There is something seriously wrong with Portugal. The Man. The trio, which splits time between Portland and Alaska, is frustratingly odd—a perplexing mix of Santana grooves, art-punk restlessness, and the deep-rooted sincerity of a few kids who have yet to snuff out the flickering torch of emo. Of course, that sounds like a complete trainwreck on paper, but on Church Mouth (their new album, which will be released this Tuesday, July 24) it's a glorious concoction of unwavering ambition and blurred influences that somehow meshes perfectly.

Perhaps the root of this oddity lies in the upbringing of Portugal's frontman, John Gourley. While most kids were living it up in the 'burbs, Gourley was tucked away deep in the desolate Alaskan landscape. The child of a pair of Iditarod racers (evidently one of the few couples that race together, how sweet), Gourley grew up in a remote cabin, where power came from a generator and music from his hippie parents' LP selection. Years later, he fronted Anatomy of a Ghost, a band whose emo tendencies landed them a record deal with Fearless Records, a substantial fanbase, and a slot on the Warped Tour. But Gourley quickly grew restless with that world, and the band unceremoniously imploded in 2004.

In their earliest incarnation, and on their hastily recorded debut Waiter: "You Vultures!" Portugal was a beat-driven evolution of whatever remained of the charred prog-punk landscape. It was a dark and barren world of yelped vocals and looped drums, and while their peers in bands like the Mars Volta—and to a lesser extent, Coheed and Cambria—worked on their hair (or in Coheed's case, their Dungeons and Dragons skills), Portugal blossomed into a completely different beast.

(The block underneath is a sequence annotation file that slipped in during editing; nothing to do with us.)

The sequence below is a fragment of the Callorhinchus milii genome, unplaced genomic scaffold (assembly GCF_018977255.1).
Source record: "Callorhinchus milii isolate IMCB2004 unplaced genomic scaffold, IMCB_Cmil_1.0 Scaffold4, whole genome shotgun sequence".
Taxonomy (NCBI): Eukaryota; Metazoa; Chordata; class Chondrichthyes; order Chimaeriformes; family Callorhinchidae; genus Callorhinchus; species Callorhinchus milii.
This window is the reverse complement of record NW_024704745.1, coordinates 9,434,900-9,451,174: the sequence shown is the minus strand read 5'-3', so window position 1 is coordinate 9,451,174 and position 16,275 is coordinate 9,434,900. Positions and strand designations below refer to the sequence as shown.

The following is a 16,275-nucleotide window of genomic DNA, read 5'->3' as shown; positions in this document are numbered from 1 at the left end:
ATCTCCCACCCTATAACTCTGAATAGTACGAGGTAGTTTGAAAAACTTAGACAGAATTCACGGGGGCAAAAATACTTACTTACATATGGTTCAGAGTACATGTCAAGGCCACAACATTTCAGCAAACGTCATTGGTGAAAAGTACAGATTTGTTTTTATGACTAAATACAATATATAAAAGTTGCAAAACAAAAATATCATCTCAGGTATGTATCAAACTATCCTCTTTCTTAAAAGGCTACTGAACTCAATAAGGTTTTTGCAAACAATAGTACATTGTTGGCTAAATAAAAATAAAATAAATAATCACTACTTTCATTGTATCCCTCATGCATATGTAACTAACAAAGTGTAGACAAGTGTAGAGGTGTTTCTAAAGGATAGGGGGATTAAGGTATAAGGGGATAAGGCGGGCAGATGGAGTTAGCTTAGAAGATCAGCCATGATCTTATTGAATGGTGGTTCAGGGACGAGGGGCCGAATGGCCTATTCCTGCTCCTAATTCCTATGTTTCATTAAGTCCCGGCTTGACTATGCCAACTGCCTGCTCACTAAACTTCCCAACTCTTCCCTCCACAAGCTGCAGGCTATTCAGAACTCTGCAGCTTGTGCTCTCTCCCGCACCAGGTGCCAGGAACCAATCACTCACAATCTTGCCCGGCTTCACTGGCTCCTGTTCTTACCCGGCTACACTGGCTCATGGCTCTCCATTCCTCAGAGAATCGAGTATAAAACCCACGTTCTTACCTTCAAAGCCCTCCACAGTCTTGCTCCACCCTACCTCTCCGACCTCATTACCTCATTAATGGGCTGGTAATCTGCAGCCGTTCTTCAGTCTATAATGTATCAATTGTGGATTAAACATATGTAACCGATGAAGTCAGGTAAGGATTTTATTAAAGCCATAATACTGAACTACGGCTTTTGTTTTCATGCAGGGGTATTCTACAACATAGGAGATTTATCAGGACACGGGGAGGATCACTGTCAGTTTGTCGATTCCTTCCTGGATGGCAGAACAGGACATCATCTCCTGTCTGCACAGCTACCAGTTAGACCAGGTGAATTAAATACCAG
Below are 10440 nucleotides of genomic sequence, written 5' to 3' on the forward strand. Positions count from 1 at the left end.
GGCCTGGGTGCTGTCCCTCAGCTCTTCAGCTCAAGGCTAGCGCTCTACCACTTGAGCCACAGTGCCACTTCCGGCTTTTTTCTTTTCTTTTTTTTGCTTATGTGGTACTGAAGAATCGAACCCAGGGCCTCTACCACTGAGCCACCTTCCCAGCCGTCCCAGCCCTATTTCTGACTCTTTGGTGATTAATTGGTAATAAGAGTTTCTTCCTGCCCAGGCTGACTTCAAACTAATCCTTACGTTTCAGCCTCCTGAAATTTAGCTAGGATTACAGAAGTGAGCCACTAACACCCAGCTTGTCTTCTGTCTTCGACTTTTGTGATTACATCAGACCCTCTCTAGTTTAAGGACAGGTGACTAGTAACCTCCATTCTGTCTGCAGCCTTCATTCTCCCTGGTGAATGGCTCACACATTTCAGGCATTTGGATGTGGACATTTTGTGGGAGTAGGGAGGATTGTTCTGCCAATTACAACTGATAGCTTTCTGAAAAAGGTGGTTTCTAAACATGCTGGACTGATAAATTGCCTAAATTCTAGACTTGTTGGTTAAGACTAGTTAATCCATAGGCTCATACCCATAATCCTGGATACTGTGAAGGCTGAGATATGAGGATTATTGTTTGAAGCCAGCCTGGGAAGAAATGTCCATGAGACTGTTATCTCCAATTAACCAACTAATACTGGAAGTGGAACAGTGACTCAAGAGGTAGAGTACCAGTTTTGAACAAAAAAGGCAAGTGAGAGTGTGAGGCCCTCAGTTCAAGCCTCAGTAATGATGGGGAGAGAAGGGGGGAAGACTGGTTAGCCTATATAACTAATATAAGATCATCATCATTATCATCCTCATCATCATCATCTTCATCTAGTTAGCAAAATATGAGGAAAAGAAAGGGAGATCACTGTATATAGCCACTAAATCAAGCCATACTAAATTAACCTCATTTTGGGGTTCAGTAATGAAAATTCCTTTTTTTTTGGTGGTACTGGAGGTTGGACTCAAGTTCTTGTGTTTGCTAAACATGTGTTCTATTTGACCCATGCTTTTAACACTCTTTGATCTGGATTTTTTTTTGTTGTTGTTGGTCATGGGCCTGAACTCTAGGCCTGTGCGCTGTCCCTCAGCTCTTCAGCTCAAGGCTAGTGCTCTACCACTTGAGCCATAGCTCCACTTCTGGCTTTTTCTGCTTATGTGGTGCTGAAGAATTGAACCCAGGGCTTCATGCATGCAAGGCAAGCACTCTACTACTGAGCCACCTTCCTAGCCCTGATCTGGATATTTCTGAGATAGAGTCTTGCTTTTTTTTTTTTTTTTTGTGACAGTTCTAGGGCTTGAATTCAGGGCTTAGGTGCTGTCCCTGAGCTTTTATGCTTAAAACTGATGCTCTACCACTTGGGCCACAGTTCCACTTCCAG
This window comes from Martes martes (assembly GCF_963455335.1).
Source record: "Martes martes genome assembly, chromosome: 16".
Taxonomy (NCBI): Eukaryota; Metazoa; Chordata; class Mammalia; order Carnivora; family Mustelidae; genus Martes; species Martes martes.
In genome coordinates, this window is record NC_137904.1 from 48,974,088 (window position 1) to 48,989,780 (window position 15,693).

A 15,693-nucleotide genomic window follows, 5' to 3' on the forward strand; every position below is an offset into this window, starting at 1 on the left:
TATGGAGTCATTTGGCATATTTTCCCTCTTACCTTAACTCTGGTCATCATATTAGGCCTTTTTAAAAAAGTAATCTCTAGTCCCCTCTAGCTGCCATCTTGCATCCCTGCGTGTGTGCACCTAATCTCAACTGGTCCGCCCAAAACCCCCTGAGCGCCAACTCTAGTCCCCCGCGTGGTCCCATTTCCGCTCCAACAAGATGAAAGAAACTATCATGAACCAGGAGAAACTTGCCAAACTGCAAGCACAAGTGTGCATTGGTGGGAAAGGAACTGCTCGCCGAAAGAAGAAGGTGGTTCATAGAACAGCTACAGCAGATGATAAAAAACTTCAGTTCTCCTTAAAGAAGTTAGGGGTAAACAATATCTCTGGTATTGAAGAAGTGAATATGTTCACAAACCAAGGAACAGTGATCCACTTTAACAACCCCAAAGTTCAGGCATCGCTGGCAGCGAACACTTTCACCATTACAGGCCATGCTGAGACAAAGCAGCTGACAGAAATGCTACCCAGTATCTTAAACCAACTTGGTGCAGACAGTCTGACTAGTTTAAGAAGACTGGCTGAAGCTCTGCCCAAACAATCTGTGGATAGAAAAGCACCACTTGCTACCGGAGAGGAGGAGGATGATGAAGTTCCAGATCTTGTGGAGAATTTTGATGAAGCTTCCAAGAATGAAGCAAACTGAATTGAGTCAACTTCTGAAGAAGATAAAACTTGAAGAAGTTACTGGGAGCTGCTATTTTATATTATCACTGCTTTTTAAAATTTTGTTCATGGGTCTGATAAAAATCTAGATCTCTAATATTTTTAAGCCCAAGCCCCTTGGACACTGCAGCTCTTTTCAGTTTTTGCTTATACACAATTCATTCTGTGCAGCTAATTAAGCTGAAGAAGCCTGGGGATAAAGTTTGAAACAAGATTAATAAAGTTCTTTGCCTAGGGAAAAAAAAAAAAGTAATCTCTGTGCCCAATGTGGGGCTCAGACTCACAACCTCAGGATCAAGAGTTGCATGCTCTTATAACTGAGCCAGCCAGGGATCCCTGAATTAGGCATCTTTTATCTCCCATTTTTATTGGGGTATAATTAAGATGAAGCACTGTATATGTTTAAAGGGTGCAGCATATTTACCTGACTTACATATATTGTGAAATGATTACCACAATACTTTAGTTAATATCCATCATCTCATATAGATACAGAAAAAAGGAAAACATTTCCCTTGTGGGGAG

On Church Mouth, frantic samba beats mingle with jagged punk guitars, both of which are overshadowed by the lopsided howl of Gourley. While his lyrics are vague, if not a bit puzzling—"Speech trial come and lead my palms/Soil pressed to the knees and below"—his voice acts as a beacon, guiding home each and every stray note, until the songs are fleshed out into fully functioning, cohesive units. It's an intriguing approach, especially because the band liberally pick and choose from the freedom of classic rock's bountiful reserve, while still enjoying the discordance and creativity of punk at its very core. Says Gourley, "With this record, we've done a lot of things that I probably would've done with the first record had I known how to play guitar."

While the pendulum of Portugal swings from genre to genre, the band has yet to find a proper home for their music, and the band itself. According to Gourley, "We are a Portland band. We also represent Alaska because that's where we grew up. That's where a lot of my inspiration came from." That inspiration has also weaned the band's primarily underage following off the scourge of emo, and toward the more refined influences of MC5's Kick out the Jams and Santana's Abraxas, two records close to the band's heart. Of course, it's a lot to ask of a band—to shift the tectonic plates of what an entire generation of kids listen to—but if anyone is up for this Sisyphean task, it's Portugal. The Man.